Experiences that make you feel good, activate your brain’s reward centre, which responds by releasing a neurotransmitter called dopamine. Dopamine plays a key role in establishing and reinforcing habits – including bad habits – by linking the things that make you feel good with the desire to do them again.
Dopamine is that little zing that you may get from buying something. Perhaps you buy a cake (zing!) and then take it home to eat it (zing!). Or do you like online shopping? Your card is charged (zing), you get a confirmation email of your purchase, a notification of dispatch and then the item eventually arrives (zing zing zing!).
I had a habit of indulging in a little retail therapy after particularly stressful days at work. This routine was assisted by the fact that there were no less than 10 clothing stores, 5 cosmetic shops, and three cake shops between my office and the tube station. I could reward myself with a purchase of £2 or £200 whenever I wanted to. And – heavens – I wanted to.
This was a tough habit to break. Trying on dresses made me feel good. Smelling perfumes made me feel good. Buying things made me feel especially good – for a while. But I could not justify having any more clothes than would fit in my wardrobe, nor even another little cosmetic.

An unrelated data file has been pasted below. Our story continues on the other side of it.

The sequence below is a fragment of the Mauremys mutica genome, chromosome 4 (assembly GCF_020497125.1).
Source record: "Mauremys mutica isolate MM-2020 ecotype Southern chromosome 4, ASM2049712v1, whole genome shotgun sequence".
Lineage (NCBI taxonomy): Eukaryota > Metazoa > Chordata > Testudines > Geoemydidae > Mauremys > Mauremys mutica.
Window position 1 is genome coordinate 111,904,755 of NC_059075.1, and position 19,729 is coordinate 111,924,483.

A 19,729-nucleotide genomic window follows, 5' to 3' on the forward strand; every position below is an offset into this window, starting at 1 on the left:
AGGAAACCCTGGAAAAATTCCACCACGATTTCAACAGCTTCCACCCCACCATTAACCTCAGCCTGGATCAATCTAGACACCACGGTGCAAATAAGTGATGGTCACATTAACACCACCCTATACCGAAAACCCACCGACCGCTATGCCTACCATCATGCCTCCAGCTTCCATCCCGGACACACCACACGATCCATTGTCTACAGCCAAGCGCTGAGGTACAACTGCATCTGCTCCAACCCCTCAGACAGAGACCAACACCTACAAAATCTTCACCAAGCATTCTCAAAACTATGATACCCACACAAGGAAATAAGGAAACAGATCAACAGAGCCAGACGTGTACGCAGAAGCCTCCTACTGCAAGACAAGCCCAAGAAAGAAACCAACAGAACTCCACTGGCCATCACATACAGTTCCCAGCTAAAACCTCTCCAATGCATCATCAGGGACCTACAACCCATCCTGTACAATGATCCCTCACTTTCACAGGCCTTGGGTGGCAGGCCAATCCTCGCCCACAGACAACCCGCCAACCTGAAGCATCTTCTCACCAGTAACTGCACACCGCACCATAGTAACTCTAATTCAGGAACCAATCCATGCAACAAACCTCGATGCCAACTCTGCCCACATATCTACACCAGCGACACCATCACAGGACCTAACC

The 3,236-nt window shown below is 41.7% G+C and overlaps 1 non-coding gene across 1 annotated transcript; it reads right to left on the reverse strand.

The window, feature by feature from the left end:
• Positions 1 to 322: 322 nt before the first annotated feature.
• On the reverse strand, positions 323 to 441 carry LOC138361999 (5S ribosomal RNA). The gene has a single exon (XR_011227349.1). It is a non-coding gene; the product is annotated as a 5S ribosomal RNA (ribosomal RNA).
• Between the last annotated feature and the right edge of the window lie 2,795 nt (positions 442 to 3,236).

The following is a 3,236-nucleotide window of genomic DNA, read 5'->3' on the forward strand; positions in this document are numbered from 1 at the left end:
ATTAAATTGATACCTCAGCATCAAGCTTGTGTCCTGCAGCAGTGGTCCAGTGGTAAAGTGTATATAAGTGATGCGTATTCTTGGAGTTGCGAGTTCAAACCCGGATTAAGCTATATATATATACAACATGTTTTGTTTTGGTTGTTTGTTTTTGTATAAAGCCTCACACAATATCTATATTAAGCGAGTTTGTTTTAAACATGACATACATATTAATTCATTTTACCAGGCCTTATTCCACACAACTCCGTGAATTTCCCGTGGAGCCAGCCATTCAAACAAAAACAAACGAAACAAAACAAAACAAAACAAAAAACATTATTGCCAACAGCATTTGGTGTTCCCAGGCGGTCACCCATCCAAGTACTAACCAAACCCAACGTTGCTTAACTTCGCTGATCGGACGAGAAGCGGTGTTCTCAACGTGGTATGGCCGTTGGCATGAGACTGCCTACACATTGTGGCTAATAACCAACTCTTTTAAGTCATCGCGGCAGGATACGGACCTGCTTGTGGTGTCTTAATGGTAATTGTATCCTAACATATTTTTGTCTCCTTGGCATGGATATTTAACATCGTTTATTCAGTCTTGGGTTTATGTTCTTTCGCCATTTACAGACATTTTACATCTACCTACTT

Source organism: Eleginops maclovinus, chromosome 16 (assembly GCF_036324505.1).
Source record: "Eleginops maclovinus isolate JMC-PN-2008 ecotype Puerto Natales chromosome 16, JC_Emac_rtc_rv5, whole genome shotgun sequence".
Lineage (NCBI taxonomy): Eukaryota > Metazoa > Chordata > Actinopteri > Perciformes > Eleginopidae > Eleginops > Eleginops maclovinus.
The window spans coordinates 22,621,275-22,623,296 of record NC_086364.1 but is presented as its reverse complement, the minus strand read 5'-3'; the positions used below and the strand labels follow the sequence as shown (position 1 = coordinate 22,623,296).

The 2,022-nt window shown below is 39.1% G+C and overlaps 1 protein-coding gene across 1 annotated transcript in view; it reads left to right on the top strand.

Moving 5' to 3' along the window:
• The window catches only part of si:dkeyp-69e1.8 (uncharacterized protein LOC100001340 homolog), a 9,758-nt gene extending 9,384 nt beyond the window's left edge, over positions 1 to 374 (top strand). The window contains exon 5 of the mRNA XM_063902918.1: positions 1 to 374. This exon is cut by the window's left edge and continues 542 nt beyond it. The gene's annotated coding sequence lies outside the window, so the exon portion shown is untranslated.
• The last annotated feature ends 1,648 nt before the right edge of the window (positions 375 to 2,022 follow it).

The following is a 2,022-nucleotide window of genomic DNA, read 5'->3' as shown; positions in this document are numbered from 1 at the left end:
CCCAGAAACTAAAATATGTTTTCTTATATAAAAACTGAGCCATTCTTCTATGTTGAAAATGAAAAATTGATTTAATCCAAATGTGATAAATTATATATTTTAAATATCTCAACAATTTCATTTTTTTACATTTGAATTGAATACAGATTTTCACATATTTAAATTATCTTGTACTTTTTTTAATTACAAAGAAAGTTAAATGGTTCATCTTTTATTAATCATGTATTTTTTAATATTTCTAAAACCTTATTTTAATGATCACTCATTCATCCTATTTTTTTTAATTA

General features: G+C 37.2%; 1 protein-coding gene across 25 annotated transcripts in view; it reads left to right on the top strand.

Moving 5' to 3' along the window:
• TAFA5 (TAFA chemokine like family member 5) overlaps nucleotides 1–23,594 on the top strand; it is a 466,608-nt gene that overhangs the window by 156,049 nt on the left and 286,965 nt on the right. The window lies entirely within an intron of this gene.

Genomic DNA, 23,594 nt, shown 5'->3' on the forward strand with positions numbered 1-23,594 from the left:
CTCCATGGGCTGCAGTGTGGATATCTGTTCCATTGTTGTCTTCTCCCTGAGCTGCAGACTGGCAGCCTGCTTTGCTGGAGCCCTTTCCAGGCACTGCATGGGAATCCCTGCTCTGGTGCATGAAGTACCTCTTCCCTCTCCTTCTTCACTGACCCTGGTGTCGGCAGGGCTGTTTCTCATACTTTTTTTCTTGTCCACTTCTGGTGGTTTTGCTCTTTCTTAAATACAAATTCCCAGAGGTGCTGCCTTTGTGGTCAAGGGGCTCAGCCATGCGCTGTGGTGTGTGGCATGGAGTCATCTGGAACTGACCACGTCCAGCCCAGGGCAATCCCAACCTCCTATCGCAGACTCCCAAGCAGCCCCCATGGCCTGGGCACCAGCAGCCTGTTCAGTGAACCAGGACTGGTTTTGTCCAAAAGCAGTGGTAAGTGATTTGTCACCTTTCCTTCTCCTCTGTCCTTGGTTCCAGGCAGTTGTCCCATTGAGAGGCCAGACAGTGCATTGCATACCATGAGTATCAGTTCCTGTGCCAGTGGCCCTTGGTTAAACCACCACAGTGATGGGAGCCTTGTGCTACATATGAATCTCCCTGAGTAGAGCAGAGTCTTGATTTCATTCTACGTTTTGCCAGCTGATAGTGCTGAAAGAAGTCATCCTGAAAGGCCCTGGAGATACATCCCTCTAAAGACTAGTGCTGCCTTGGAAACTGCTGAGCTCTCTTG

Change the zing!
One workday, after tearing myself away from another possible purchase, I sat down in a huff. I had had a pretty bad day and wanted something to make me feel better. But not spending money made me feel deprived – I deserved a reward! The idea popped into my head that I should put the saved money aside – right now – and not wait until I had a surplus at the end of the month. So, I decided on a Christmas shopping budget. I opened up my banking app and sent some money straight away to a new ‘bucket’.
There it was. A little reminder that I had done something that made me feel good. Testing out my idea during the following week, I tried on clothes (zing!), thought carefully and every time I decided against a purchase, I transferred some money into my savings bucket (zing again!). As time went by, the saving habit got easier and the spending habit waned. Replacing my spending zing with a savings zing has made changing a sticky habit much easier. So I encourage you to give it a try.
- Replace your spending zing with a savings zing.
- Dust off your physical or online moneybox.
- Decide upon something to save for (or a debt to pay off) and name it. Put a note and/or picture of it on your moneybox.
- Identify one of your spending habits you would like to break.
- Every time you decide not to perform the habit, put some money immediately in your digital moneybox (or put it aside in a different part of your wallet so you can put it in your physical moneybox later).
Keep doing this for at least a week and take note of how you feel each time. Do you get a savings zing? If not, why do you think that might be?
Want more articles like this? Sign up to my updates here and get my tips on changing your online spending habits (free)!